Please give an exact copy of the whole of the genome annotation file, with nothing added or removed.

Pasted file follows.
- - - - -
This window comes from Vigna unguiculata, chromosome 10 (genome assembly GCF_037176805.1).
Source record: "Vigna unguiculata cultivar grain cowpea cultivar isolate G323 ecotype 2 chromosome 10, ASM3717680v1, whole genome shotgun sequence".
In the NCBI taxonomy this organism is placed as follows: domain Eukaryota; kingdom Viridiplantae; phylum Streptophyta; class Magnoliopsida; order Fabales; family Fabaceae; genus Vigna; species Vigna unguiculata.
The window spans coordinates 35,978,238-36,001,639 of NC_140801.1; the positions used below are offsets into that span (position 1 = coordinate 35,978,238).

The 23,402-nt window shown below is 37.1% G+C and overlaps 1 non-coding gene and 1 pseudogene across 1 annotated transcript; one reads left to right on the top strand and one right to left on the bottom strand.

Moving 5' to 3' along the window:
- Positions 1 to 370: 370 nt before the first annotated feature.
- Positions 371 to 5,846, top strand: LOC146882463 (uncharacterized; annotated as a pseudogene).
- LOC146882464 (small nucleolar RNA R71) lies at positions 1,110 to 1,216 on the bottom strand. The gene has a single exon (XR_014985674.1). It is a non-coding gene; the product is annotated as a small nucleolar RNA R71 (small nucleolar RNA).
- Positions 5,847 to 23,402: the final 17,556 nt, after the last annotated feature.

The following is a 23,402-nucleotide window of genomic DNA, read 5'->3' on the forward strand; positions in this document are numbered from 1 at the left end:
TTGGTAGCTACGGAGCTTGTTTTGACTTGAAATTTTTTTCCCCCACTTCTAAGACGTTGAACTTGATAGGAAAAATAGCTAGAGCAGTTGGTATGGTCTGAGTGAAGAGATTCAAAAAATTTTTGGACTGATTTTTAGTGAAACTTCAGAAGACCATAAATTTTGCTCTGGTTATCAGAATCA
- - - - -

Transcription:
This window comes from Vigna unguiculata, chromosome 10 (genome assembly GCF_037176805.1).
Source record: "Vigna unguiculata cultivar grain cowpea cultivar isolate G323 ecotype 2 chromosome 10, ASM3717680v1, whole genome shotgun sequence".
In the NCBI taxonomy this organism is placed as follows: domain Eukaryota; kingdom Viridiplantae; phylum Streptophyta; class Magnoliopsida; order Fabales; family Fabaceae; genus Vigna; species Vigna unguiculata.
The window spans coordinates 35,978,238-36,001,639 of NC_140801.1; the positions used below are offsets into that span (position 1 = coordinate 35,978,238).

The 23,402-nt window shown below is 37.1% G+C and overlaps 1 non-coding gene and 1 pseudogene across 1 annotated transcript; one reads left to right on the top strand and one right to left on the bottom strand.

Moving 5' to 3' along the window:
- Positions 1 to 370: 370 nt before the first annotated feature.
- Positions 371 to 5,846, top strand: LOC146882463 (uncharacterized; annotated as a pseudogene).
- LOC146882464 (small nucleolar RNA R71) lies at positions 1,110 to 1,216 on the bottom strand. The gene has a single exon (XR_014985674.1). It is a non-coding gene; the product is annotated as a small nucleolar RNA R71 (small nucleolar RNA).
- Positions 5,847 to 23,402: the final 17,556 nt, after the last annotated feature.

The following is a 23,402-nucleotide window of genomic DNA, read 5'->3' on the forward strand; positions in this document are numbered from 1 at the left end:
TTGGTAGCTACGGAGCTTGTTTTGACTTGAAATTTTTTTCCCCCACTTCTAAGACGTTGAACTTGATAGGAAAAATAGCTAGAGCAGTTGGTATGGTCTGAGTGAAGAGATTCAAAAAATTTTTGGACTGATTTTTAGTGAAACTTCAGAAGACCATAAATTTTGCTCTGGTTATCAGAATCA